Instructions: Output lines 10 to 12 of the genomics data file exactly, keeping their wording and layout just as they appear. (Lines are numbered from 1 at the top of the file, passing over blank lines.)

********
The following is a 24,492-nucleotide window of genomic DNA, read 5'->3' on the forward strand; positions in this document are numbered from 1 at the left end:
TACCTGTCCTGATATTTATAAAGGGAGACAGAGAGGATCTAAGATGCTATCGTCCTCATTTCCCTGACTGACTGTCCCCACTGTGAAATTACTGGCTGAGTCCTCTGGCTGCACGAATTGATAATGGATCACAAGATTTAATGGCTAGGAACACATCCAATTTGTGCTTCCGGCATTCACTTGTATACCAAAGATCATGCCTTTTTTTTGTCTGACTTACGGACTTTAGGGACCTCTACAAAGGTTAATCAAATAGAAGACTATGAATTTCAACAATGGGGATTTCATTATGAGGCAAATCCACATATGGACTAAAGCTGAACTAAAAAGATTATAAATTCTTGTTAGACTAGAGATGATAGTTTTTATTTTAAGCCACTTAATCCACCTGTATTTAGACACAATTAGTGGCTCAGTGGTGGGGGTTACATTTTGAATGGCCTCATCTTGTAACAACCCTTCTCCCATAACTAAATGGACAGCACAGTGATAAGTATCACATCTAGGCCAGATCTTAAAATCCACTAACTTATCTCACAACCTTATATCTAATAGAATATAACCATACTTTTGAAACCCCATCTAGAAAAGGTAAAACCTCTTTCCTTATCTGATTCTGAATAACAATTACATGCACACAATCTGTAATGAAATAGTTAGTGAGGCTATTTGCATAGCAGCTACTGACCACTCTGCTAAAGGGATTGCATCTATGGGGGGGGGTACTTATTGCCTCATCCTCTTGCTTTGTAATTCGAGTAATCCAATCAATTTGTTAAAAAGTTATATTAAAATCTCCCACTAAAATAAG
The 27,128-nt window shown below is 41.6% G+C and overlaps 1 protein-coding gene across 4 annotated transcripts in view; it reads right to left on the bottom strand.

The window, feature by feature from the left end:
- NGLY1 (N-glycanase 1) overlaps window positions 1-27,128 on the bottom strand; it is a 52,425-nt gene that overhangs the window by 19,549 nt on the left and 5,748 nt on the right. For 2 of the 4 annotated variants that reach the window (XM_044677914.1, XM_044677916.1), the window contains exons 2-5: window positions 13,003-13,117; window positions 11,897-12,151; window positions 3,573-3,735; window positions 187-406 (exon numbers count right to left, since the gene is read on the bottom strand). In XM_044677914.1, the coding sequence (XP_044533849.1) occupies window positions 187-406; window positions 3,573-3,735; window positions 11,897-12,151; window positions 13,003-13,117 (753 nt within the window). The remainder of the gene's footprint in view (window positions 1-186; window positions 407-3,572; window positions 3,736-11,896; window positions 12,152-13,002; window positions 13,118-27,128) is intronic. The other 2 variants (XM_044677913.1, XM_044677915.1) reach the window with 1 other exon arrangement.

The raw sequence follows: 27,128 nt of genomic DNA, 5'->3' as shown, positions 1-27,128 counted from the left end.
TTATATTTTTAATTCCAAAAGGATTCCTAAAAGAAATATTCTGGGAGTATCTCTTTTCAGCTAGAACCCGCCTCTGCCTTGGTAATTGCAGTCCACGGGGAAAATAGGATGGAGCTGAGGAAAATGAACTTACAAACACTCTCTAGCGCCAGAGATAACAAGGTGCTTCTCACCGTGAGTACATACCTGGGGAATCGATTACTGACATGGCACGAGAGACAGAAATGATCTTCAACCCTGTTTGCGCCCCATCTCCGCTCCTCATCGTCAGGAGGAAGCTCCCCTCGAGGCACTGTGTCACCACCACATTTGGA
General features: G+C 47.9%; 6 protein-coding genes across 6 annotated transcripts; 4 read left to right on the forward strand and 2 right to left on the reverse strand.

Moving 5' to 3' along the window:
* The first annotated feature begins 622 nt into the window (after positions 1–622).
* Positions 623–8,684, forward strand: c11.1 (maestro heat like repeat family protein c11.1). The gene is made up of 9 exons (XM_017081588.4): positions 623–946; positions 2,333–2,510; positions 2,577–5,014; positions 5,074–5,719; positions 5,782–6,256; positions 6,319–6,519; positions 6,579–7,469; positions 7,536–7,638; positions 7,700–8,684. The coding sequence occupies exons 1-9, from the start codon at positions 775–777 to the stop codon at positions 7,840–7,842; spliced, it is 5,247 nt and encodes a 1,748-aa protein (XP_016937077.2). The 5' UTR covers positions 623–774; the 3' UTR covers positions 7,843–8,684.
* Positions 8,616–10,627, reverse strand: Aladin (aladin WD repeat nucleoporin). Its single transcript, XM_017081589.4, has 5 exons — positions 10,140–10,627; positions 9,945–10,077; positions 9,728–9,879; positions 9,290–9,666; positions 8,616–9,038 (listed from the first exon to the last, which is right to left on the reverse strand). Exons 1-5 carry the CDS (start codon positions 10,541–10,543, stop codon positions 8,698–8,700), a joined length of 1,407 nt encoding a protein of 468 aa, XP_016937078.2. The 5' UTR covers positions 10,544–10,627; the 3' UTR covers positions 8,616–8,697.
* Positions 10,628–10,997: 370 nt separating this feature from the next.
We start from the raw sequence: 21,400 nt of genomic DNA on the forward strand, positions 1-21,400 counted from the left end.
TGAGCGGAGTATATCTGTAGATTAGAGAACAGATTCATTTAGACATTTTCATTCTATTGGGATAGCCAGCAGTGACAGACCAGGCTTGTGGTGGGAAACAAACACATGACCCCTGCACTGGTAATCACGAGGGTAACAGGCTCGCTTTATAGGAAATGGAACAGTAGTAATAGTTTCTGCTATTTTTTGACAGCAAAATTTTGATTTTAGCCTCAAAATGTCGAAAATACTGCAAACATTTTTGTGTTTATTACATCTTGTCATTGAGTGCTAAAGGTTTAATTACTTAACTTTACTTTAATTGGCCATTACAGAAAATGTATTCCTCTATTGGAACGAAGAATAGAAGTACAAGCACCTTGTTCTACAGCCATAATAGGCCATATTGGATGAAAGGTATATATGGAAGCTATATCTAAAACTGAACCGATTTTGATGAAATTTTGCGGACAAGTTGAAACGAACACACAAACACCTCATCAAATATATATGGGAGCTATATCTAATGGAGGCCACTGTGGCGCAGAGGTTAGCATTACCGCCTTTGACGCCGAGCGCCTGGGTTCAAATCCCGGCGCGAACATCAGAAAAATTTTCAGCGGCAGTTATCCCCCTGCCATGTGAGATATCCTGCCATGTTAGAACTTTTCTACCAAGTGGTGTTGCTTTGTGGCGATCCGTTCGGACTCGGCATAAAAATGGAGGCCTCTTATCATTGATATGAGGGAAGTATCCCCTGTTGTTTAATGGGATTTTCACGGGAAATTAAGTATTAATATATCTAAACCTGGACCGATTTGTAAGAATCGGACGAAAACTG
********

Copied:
* The first annotated feature begins 622 nt into the window (after positions 1–622).
* Positions 623–8,684, forward strand: c11.1 (maestro heat like repeat family protein c11.1). The gene is made up of 9 exons (XM_017081588.4): positions 623–946; positions 2,333–2,510; positions 2,577–5,014; positions 5,074–5,719; positions 5,782–6,256; positions 6,319–6,519; positions 6,579–7,469; positions 7,536–7,638; positions 7,700–8,684. The coding sequence occupies exons 1-9, from the start codon at positions 775–777 to the stop codon at positions 7,840–7,842; spliced, it is 5,247 nt and encodes a 1,748-aa protein (XP_016937077.2). The 5' UTR covers positions 623–774; the 3' UTR covers positions 7,843–8,684.
* Positions 8,616–10,627, reverse strand: Aladin (aladin WD repeat nucleoporin). Its single transcript, XM_017081589.4, has 5 exons — positions 10,140–10,627; positions 9,945–10,077; positions 9,728–9,879; positions 9,290–9,666; positions 8,616–9,038 (listed from the first exon to the last, which is right to left on the reverse strand). Exons 1-5 carry the CDS (start codon positions 10,541–10,543, stop codon positions 8,698–8,700), a joined length of 1,407 nt encoding a protein of 468 aa, XP_016937078.2. The 5' UTR covers positions 10,544–10,627; the 3' UTR covers positions 8,616–8,697.